Code snippets

Applies to: yesVisual Studio noVisual Studio for Mac noVisual Studio Code

Code snippets are small blocks of reusable code that you can add to a code file by using the right-click context menu command or a combination of hotkeys. Code snippets typically contain often-used code blocks such as try-finally or if-else blocks, but you can also use them to add entire classes or methods.


This article applies to Visual Studio on Windows. For Visual Studio for Mac, see Code snippets (Visual Studio for Mac).

Code snippets are available for many languages, including C#, C++, and Visual Basic, to name a few.

To view all the available snippets for a language, select Tools > Code Snippets Manager from the menu bar (or, press Ctrl+K, Ctrl+B) and then select the language you want from the drop-down menu at the top of the dialog box.

Screenshot of the Code Snippets Manager dialog box.

In Visual Studio, there are several different ways you can add a code snippet to a code file:

  • On the menu bar, choose Edit > IntelliSense > Insert Snippet

  • From the right-click or context menu in the code editor, choose Snippet > Insert Snippet

  • From the keyboard, press Ctrl+K,Ctrl+X

Expansion snippets and surround-with snippets

There are two kinds of code snippets you can add to your code.

Snippet type How it's used
expansion Added at a specified insertion point and might replace a snippet shortcut
surround-with Added around a selected block of code (available for C# and C++ only)

In the following example of an expansion snippet in C#, the shortcut tryf adds a try-finally block:




Here's how to add this expansion snippet:

  1. In the code window, position your cursor where you want to add the snippet.

  2. Select Insert Snippet from the right-click context menu.

  3. Select Visual C#, then type tryf, and then press Tab. (Or, you can type tryf and press Tab twice.)

In the following example of a surround-with snippet in C++, the shortcut if can be used either as an insertion snippet or as a surround-with snippet. If you select a line of code (for example return FALSE;), and then choose Surround With > if, the snippet is expanded around the line:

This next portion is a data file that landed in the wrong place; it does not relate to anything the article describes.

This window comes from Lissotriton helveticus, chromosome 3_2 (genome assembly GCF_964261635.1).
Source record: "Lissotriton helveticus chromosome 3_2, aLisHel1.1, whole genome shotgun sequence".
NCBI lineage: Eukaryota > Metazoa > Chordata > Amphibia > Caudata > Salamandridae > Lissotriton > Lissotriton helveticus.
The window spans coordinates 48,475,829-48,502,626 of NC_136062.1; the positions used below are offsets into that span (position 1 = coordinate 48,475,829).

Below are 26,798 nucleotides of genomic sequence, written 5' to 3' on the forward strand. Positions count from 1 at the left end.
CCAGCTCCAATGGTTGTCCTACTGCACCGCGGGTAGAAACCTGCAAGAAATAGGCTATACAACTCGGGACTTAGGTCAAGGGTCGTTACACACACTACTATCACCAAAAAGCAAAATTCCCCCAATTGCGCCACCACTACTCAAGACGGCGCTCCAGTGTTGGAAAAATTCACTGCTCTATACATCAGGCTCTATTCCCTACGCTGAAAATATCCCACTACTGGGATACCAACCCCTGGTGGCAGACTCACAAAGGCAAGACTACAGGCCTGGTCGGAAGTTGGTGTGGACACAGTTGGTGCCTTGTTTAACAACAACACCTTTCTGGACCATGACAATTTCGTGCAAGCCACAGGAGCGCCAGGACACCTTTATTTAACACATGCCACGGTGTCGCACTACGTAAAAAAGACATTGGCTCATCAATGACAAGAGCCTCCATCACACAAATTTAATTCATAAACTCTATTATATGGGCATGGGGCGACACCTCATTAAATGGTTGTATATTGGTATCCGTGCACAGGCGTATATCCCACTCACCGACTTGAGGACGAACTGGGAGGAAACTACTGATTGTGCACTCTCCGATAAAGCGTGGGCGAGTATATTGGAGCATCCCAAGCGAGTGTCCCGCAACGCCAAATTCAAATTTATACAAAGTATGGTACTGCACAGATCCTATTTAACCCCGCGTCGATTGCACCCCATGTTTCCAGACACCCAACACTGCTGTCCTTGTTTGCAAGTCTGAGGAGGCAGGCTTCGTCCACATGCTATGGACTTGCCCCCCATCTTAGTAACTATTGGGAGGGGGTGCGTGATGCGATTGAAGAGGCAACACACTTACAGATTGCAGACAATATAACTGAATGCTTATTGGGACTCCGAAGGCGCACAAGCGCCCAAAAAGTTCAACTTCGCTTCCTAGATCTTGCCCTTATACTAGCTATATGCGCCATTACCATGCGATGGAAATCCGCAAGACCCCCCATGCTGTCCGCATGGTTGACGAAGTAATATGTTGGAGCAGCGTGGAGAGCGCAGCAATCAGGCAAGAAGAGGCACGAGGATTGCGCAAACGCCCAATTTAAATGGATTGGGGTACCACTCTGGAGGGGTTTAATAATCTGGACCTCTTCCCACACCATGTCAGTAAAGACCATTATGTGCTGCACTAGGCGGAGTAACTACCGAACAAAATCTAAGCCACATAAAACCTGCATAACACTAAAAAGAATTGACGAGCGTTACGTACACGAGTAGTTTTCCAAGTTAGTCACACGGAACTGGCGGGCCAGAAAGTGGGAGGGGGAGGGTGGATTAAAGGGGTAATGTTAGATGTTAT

if (true)
    return FALSE;

Snippet replacement parameters

Snippets can contain replacement parameters, which are placeholders that you must replace to fit the code you're writing. In the previous example, true is a replacement parameter, which you'd replace with the appropriate condition. The replacement you make is repeated for every instance of the same replacement parameter in the snippet.

For example, in Visual Basic there's a code snippet that inserts a property. To insert the snippet, select Snippet > Insert Snippet from the right-click context menu in a Visual Basic code file. Then, select Code Patterns > Properties, Procedures, Events > Define a Property.

Screenshot of the code snippet menu for Define a Property.

The following code is inserted:

Private newPropertyValue As String
Public Property NewProperty() As String
        Return newPropertyValue
    End Get
    Set(ByVal value As String)
        newPropertyValue = value
    End Set
End Property

If you change newPropertyValue to m_property, then every instance of newPropertyValue is changed. If you change String to Int in the property declaration, then the value in the set method is also changed to Int.